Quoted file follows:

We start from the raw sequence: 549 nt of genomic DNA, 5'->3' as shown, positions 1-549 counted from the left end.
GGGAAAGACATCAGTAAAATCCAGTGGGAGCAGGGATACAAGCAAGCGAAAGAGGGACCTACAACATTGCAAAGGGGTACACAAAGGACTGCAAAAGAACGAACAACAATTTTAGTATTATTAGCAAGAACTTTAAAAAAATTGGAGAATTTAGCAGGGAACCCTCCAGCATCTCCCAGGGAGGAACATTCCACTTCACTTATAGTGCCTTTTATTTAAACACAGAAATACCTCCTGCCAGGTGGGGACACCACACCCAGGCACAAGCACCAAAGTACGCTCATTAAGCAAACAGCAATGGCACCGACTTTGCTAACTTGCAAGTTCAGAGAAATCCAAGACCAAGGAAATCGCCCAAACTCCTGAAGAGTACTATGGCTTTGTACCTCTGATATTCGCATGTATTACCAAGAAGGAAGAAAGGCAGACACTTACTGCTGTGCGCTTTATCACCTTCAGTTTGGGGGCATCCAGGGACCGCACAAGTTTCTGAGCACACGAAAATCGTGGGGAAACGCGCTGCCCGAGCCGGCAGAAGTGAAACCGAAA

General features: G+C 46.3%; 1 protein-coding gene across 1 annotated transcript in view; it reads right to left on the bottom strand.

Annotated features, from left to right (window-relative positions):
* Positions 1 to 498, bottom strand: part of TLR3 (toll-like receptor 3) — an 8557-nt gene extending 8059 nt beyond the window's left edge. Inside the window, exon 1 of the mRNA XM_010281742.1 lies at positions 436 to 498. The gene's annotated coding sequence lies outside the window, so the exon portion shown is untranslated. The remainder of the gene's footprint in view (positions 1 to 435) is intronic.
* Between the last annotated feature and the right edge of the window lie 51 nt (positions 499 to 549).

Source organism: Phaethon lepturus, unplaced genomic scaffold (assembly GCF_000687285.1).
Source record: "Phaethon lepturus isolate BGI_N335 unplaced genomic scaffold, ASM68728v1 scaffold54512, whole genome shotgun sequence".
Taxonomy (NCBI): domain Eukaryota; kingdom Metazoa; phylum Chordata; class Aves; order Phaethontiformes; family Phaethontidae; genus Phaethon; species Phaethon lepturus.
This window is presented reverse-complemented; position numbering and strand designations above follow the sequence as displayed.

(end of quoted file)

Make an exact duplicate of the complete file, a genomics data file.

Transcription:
We start from the raw sequence: 549 nt of genomic DNA, 5'->3' as shown, positions 1-549 counted from the left end.
GGGAAAGACATCAGTAAAATCCAGTGGGAGCAGGGATACAAGCAAGCGAAAGAGGGACCTACAACATTGCAAAGGGGTACACAAAGGACTGCAAAAGAACGAACAACAATTTTAGTATTATTAGCAAGAACTTTAAAAAAATTGGAGAATTTAGCAGGGAACCCTCCAGCATCTCCCAGGGAGGAACATTCCACTTCACTTATAGTGCCTTTTATTTAAACACAGAAATACCTCCTGCCAGGTGGGGACACCACACCCAGGCACAAGCACCAAAGTACGCTCATTAAGCAAACAGCAATGGCACCGACTTTGCTAACTTGCAAGTTCAGAGAAATCCAAGACCAAGGAAATCGCCCAAACTCCTGAAGAGTACTATGGCTTTGTACCTCTGATATTCGCATGTATTACCAAGAAGGAAGAAAGGCAGACACTTACTGCTGTGCGCTTTATCACCTTCAGTTTGGGGGCATCCAGGGACCGCACAAGTTTCTGAGCACACGAAAATCGTGGGGAAACGCGCTGCCCGAGCCGGCAGAAGTGAAACCGAAA

General features: G+C 46.3%; 1 protein-coding gene across 1 annotated transcript in view; it reads right to left on the bottom strand.

Annotated features, from left to right (window-relative positions):
* Positions 1 to 498, bottom strand: part of TLR3 (toll-like receptor 3) — an 8557-nt gene extending 8059 nt beyond the window's left edge. Inside the window, exon 1 of the mRNA XM_010281742.1 lies at positions 436 to 498. The gene's annotated coding sequence lies outside the window, so the exon portion shown is untranslated. The remainder of the gene's footprint in view (positions 1 to 435) is intronic.
* Between the last annotated feature and the right edge of the window lie 51 nt (positions 499 to 549).

Source organism: Phaethon lepturus, unplaced genomic scaffold (assembly GCF_000687285.1).
Source record: "Phaethon lepturus isolate BGI_N335 unplaced genomic scaffold, ASM68728v1 scaffold54512, whole genome shotgun sequence".
Taxonomy (NCBI): domain Eukaryota; kingdom Metazoa; phylum Chordata; class Aves; order Phaethontiformes; family Phaethontidae; genus Phaethon; species Phaethon lepturus.
This window is presented reverse-complemented; position numbering and strand designations above follow the sequence as displayed.